City of Cape Town rubbish bags are being sold illegally at some spaza shops in Imizamo Yethu, further raising the ire of residents whose garbage was not collected for three weeks over the festive season.
The City-issued bags are meant for distribution to residents in the township’s informal housing precincts, but an operation between the Sentinel and community leader Lelethu Lolwana revealed how the blue bags, which are not for sale, are being sold for R2 each by unscrupulous shop owners.
Meeting Mr Lolwana outside the Hout Bay police station on Friday December 6, he pointed out that the bags were being sold to customers at the spaza shop directly across the road.
Mr Lolwana then handed a R2 coin to a youngster outside the shop and requested that he purchase a bag on his behalf. In less than a minute, the youngster returned with the bag which
he promptly handed to Mr Lolwana.
The Sentinel photographed the operation, and was shown the bag which clearly states that it is not for sale.
“A few years ago each household was given about two or three bags a week, but you don’t see this anymore. Now you have these bags, which are supposed to be free, being sold for profit, “ Mr Lolwana said.
“So you have 100 bags, and a shopkeeper is making R200 for nothing.”
He could not say at which other shops rubbish bags were being sold, but was certain it was happening elsewhere.
The operation came on the same day rubbish collection resumed in Imizamo Yethu after more than three weeks.
Several residents had contacted the Sentinel about the “mountains” of garbage that had been accumulating. Mr Lolwana, who arrived back from the Eastern Cape on Thursday January 5, said the smell was overpowering on his re-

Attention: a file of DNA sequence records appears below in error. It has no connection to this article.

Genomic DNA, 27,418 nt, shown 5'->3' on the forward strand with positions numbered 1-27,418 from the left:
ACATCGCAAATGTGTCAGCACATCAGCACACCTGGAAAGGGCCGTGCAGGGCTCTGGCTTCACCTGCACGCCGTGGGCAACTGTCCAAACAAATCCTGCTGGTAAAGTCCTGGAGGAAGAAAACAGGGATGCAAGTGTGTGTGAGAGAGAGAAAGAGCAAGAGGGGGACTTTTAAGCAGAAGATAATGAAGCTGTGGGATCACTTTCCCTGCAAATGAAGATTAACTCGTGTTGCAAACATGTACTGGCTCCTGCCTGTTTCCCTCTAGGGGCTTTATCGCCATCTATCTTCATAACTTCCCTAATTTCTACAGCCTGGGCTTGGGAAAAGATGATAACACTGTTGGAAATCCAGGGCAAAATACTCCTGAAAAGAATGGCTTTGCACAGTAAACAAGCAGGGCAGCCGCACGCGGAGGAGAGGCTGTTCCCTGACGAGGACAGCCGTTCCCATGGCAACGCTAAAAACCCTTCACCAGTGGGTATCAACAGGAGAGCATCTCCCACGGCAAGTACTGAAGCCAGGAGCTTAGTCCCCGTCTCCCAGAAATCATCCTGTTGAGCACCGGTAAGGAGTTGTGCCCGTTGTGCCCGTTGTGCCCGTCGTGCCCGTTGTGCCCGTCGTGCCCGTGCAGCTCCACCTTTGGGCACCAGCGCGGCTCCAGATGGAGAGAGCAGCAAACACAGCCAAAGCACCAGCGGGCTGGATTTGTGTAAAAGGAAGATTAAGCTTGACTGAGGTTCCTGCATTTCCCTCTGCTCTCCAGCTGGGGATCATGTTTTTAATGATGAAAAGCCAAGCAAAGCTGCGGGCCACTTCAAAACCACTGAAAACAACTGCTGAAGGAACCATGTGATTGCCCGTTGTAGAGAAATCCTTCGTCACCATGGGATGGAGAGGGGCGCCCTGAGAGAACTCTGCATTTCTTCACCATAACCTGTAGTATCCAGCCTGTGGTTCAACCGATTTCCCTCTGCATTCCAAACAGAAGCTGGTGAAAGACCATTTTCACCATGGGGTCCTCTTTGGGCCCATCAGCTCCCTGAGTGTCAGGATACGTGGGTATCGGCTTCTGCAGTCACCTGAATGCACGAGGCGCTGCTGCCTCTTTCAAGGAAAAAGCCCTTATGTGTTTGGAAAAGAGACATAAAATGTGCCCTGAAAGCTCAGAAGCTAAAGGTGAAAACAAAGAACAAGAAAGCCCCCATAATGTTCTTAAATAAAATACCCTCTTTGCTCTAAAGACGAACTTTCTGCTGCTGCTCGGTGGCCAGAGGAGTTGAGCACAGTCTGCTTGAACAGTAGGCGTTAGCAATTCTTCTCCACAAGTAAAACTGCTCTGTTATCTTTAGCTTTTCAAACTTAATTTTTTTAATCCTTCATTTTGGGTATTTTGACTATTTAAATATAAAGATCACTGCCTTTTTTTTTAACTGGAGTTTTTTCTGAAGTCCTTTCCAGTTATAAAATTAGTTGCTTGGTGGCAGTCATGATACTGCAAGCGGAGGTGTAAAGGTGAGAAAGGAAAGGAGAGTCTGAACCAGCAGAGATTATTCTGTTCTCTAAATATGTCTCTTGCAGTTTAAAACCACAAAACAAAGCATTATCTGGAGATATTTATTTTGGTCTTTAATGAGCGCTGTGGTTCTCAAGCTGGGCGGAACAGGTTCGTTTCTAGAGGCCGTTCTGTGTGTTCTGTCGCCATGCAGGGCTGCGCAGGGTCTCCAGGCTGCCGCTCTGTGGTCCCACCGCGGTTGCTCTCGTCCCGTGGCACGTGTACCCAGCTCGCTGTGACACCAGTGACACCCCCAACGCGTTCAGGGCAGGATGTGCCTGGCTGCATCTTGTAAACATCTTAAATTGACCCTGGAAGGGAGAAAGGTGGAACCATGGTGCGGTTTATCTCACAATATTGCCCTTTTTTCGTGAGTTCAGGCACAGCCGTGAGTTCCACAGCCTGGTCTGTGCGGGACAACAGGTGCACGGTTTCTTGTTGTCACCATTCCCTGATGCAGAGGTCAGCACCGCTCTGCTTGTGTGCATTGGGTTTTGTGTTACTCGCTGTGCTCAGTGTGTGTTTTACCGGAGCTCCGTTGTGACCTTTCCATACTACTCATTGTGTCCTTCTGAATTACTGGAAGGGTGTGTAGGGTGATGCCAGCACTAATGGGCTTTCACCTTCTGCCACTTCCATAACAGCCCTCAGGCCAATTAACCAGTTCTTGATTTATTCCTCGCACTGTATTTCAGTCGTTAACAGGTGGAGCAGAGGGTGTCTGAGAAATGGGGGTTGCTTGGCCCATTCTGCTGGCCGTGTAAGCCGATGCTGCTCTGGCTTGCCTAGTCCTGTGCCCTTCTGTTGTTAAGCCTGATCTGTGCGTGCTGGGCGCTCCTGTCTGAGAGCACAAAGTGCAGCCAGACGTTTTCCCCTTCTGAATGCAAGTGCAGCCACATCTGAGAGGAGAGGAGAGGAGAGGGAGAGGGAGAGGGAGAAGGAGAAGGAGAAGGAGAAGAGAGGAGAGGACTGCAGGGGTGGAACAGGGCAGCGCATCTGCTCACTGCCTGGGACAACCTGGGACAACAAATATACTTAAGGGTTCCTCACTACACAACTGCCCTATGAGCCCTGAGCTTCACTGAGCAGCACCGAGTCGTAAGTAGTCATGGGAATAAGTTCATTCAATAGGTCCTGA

A worker at one Imizamo Yethu tip said there had been issues with one of the City-contracted waste removal company’s trucks, which meant rubbish could not be collected.
City spokesperson Priya Reddy said the City thanked residents for reporting the illegal sale of the blue bags and would follow up on the incident.
“Recently, in order to try and better control the stocks, the City began printing serial numbers on the bags which can be linked to the contractor to which they were issued.
“Any refuse removal bags confiscated during raids attract a R25 fine per bag for the contractor,” she said.
On failure to collect refuse, she said, the the City’s own monitoring revealed that the contractor did not keep the area at an acceptable level of cleanliness for the week ending January 6.
“For this the contractor will be penalised financially and required to remedy the situation.”